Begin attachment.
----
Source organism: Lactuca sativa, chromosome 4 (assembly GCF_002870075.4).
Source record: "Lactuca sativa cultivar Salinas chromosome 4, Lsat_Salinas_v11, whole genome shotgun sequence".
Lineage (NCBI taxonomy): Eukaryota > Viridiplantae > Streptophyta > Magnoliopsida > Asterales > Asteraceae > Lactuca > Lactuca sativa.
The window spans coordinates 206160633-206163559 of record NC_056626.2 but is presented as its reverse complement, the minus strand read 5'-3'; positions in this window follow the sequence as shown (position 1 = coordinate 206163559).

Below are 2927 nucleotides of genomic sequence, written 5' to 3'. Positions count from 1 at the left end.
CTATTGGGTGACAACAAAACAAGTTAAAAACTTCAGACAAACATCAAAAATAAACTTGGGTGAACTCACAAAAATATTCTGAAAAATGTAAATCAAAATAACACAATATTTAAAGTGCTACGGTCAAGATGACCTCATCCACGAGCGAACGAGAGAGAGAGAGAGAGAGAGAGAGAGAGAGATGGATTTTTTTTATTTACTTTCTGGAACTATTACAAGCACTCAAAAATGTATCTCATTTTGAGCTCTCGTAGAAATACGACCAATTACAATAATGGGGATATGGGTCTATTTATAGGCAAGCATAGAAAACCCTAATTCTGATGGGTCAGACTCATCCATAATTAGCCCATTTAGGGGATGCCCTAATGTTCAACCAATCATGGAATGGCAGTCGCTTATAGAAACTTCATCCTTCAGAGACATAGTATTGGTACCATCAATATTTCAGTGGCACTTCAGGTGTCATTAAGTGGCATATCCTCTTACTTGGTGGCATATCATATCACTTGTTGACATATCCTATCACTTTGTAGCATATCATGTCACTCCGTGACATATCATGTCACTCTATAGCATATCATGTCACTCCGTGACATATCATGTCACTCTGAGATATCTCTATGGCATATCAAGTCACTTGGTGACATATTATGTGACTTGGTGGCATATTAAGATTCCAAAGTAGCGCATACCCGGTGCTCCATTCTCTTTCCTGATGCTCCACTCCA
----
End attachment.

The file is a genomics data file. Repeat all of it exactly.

Source organism: Lactuca sativa, chromosome 4 (assembly GCF_002870075.4).
Source record: "Lactuca sativa cultivar Salinas chromosome 4, Lsat_Salinas_v11, whole genome shotgun sequence".
Lineage (NCBI taxonomy): Eukaryota > Viridiplantae > Streptophyta > Magnoliopsida > Asterales > Asteraceae > Lactuca > Lactuca sativa.
The window spans coordinates 206160633-206163559 of record NC_056626.2 but is presented as its reverse complement, the minus strand read 5'-3'; positions in this window follow the sequence as shown (position 1 = coordinate 206163559).

Below are 2927 nucleotides of genomic sequence, written 5' to 3'. Positions count from 1 at the left end.
CTATTGGGTGACAACAAAACAAGTTAAAAACTTCAGACAAACATCAAAAATAAACTTGGGTGAACTCACAAAAATATTCTGAAAAATGTAAATCAAAATAACACAATATTTAAAGTGCTACGGTCAAGATGACCTCATCCACGAGCGAACGAGAGAGAGAGAGAGAGAGAGAGAGAGAGAGATGGATTTTTTTTATTTACTTTCTGGAACTATTACAAGCACTCAAAAATGTATCTCATTTTGAGCTCTCGTAGAAATACGACCAATTACAATAATGGGGATATGGGTCTATTTATAGGCAAGCATAGAAAACCCTAATTCTGATGGGTCAGACTCATCCATAATTAGCCCATTTAGGGGATGCCCTAATGTTCAACCAATCATGGAATGGCAGTCGCTTATAGAAACTTCATCCTTCAGAGACATAGTATTGGTACCATCAATATTTCAGTGGCACTTCAGGTGTCATTAAGTGGCATATCCTCTTACTTGGTGGCATATCATATCACTTGTTGACATATCCTATCACTTTGTAGCATATCATGTCACTCCGTGACATATCATGTCACTCTATAGCATATCATGTCACTCCGTGACATATCATGTCACTCTGAGATATCTCTATGGCATATCAAGTCACTTGGTGACATATTATGTGACTTGGTGGCATATTAAGATTCCAAAGTAGCGCATACCCGGTGCTCCATTCTCTTTCCTGATGCTCCACTCCA